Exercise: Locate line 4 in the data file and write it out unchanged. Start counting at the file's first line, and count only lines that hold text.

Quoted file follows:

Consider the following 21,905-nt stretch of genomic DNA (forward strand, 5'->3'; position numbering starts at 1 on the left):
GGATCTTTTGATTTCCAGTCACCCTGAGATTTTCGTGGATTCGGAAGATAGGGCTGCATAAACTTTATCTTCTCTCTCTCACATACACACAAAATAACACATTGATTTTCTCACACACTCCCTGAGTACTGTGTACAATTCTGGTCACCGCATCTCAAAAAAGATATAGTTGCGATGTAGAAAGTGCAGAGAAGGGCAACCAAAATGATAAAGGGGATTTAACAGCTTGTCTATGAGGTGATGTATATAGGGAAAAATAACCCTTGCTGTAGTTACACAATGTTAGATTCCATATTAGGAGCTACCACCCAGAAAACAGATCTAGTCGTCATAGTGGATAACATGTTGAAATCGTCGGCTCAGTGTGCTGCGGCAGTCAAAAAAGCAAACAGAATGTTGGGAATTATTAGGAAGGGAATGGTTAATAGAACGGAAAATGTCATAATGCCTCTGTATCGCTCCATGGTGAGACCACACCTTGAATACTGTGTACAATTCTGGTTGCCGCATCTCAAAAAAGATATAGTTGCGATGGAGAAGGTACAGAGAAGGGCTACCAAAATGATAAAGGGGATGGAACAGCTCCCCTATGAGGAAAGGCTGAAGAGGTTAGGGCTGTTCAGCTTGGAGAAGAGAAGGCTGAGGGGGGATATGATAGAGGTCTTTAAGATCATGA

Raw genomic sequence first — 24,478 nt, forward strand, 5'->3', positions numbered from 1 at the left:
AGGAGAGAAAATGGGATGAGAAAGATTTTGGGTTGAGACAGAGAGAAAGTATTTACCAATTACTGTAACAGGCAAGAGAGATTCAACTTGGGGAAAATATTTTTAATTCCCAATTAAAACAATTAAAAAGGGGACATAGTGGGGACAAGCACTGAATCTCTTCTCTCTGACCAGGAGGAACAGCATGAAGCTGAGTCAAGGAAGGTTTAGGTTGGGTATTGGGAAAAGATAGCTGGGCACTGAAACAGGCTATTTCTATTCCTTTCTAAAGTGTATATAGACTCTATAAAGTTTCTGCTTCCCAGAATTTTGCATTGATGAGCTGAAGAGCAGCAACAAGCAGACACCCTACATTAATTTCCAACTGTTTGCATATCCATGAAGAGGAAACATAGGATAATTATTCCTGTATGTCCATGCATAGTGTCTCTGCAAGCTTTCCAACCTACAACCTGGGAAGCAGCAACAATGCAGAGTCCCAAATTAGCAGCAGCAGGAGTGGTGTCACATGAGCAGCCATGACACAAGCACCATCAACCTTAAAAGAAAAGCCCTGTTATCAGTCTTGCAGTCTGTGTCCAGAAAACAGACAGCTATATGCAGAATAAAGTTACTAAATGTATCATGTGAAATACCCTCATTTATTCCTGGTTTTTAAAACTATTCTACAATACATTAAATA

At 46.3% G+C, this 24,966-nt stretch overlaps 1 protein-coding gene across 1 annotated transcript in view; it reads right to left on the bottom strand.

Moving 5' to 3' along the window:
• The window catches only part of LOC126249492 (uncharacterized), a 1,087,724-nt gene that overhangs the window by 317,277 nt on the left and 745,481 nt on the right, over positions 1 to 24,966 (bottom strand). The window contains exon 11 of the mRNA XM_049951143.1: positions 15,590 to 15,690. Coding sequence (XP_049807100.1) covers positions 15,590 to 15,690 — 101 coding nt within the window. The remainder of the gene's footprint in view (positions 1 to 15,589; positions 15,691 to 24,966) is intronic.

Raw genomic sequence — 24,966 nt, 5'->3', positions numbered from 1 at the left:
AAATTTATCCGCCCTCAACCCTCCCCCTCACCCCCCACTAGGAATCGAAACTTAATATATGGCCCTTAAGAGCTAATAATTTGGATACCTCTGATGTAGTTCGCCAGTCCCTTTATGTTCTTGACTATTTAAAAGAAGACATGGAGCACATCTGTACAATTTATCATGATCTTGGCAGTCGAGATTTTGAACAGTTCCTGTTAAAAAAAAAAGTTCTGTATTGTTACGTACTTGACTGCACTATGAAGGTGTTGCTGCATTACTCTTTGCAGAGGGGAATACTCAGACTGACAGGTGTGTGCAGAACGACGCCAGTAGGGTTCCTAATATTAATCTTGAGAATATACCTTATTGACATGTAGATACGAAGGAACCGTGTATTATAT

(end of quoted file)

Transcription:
AGGAGAGAAAATGGGATGAGAAAGATTTTGGGTTGAGACAGAGAGAAAGTATTTACCAATTACTGTAACAGGCAAGAGAGATTCAACTTGGGGAAAATATTTTTAATTCCCAATTAAAACAATTAAAAAGGGGACATAGTGGGGACAAGCACTGAATCTCTTCTCTCTGACCAGGAGGAACAGCATGAAGCTGAGTCAAGGAAGGTTTAGGTTGGGTATTGGGAAAAGATAGCTGGGCACTGAAACAGGCTATTTCTATTCCTTTCTAAAGTGTATATAGACTCTATAAAGTTTCTGCTTCCCAGAATTTTGCATTGATGAGCTGAAGAGCAGCAACAAGCAGACACCCTACATTAATTTCCAACTGTTTGCATATCCATGAAGAGGAAACATAGGATAATTATTCCTGTATGTCCATGCATAGTGTCTCTGCAAGCTTTCCAACCTACAACCTGGGAAGCAGCAACAATGCAGAGTCCCAAATTAGCAGCAGCAGGAGTGGTGTCACATGAGCAGCCATGACACAAGCACCATCAACCTTAAAAGAAAAGCCCTGTTATCAGTCTTGCAGTCTGTGTCCAGAAAACAGACAGCTATATGCAGAATAAAGTTACTAAATGTATCATGTGAAATACCCTCATTTATTCCTGGTTTTTAAAACTATTCTACAATACATTAAATA